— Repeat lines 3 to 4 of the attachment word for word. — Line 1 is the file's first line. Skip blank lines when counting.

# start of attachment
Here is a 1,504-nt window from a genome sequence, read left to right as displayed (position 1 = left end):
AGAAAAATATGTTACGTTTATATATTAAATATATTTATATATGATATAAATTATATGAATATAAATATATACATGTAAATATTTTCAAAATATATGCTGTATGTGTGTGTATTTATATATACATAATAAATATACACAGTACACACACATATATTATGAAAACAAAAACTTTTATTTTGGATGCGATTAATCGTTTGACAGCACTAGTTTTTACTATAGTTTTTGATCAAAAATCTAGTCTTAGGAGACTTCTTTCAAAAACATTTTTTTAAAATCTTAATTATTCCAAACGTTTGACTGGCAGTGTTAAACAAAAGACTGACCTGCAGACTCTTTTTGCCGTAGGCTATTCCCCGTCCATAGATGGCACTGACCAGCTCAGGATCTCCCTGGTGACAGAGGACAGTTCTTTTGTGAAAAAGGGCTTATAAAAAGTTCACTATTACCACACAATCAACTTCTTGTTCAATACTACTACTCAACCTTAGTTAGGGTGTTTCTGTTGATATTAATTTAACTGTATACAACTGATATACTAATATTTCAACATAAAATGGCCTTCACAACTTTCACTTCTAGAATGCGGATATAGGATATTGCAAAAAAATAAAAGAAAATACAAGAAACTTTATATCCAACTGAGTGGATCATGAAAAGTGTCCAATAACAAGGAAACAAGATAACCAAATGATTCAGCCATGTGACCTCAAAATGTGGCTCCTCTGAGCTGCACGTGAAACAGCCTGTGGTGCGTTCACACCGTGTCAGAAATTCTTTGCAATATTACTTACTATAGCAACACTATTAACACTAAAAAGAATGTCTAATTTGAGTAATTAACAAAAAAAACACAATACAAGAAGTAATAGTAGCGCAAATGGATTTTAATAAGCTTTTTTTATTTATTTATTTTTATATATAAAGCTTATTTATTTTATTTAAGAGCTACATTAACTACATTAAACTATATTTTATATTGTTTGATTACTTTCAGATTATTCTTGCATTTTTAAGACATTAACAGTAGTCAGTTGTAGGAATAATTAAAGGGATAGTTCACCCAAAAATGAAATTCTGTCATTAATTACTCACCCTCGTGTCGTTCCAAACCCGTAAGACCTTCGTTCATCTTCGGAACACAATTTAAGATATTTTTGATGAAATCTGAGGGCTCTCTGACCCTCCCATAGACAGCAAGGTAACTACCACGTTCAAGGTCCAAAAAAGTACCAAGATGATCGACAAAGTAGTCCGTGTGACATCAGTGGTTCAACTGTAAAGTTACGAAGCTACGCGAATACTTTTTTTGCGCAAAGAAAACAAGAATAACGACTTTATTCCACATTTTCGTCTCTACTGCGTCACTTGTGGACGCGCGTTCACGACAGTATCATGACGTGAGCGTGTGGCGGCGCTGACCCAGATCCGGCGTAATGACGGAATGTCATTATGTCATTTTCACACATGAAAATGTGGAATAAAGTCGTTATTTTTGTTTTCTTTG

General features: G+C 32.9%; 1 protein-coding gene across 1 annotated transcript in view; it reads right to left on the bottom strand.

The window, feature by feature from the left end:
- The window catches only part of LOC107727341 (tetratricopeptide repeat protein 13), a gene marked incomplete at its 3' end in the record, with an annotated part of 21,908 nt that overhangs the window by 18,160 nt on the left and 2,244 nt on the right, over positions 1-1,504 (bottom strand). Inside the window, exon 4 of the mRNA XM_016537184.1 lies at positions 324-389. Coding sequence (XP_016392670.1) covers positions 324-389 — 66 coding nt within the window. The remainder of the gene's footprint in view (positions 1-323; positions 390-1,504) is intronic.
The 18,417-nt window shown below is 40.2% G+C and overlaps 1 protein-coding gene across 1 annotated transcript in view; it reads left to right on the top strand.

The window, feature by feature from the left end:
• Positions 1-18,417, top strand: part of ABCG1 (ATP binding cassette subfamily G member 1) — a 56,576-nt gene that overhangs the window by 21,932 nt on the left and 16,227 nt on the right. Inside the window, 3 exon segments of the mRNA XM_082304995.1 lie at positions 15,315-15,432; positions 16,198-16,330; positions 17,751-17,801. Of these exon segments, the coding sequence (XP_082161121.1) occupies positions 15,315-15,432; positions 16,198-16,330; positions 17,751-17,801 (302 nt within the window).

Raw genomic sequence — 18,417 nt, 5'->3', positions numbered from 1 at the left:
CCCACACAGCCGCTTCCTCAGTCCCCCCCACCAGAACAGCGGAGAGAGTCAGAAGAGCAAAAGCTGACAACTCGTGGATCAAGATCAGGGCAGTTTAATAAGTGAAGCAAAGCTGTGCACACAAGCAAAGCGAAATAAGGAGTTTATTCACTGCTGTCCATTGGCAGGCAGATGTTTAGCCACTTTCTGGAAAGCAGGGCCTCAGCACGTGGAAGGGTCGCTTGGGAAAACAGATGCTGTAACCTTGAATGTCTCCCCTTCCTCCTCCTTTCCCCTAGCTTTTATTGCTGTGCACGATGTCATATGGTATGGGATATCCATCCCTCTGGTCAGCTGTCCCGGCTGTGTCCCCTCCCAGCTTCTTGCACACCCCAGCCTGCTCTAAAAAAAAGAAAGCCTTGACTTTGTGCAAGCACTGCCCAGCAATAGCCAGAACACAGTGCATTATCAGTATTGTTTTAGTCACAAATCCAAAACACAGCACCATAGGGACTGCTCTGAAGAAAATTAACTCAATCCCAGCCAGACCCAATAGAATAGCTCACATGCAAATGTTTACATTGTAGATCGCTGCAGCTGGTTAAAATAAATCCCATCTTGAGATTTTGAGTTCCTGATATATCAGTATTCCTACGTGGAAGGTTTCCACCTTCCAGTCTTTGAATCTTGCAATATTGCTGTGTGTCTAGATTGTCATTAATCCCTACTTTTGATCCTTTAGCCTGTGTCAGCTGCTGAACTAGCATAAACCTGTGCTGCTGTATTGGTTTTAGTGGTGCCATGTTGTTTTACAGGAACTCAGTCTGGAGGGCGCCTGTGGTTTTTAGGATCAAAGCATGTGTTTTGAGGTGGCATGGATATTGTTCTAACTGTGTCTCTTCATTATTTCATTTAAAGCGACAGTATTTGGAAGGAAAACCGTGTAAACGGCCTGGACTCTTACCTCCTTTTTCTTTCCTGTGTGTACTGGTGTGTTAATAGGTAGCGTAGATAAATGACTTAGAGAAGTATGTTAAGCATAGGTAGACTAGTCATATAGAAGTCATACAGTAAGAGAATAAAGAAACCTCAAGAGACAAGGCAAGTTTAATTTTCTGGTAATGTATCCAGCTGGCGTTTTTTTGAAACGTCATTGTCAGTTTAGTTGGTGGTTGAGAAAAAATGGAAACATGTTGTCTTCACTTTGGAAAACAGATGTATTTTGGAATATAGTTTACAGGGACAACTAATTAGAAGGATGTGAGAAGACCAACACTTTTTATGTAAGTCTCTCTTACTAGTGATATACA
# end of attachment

General features: G+C 32.9%; 1 protein-coding gene across 1 annotated transcript in view; it reads right to left on the bottom strand.

The window, feature by feature from the left end: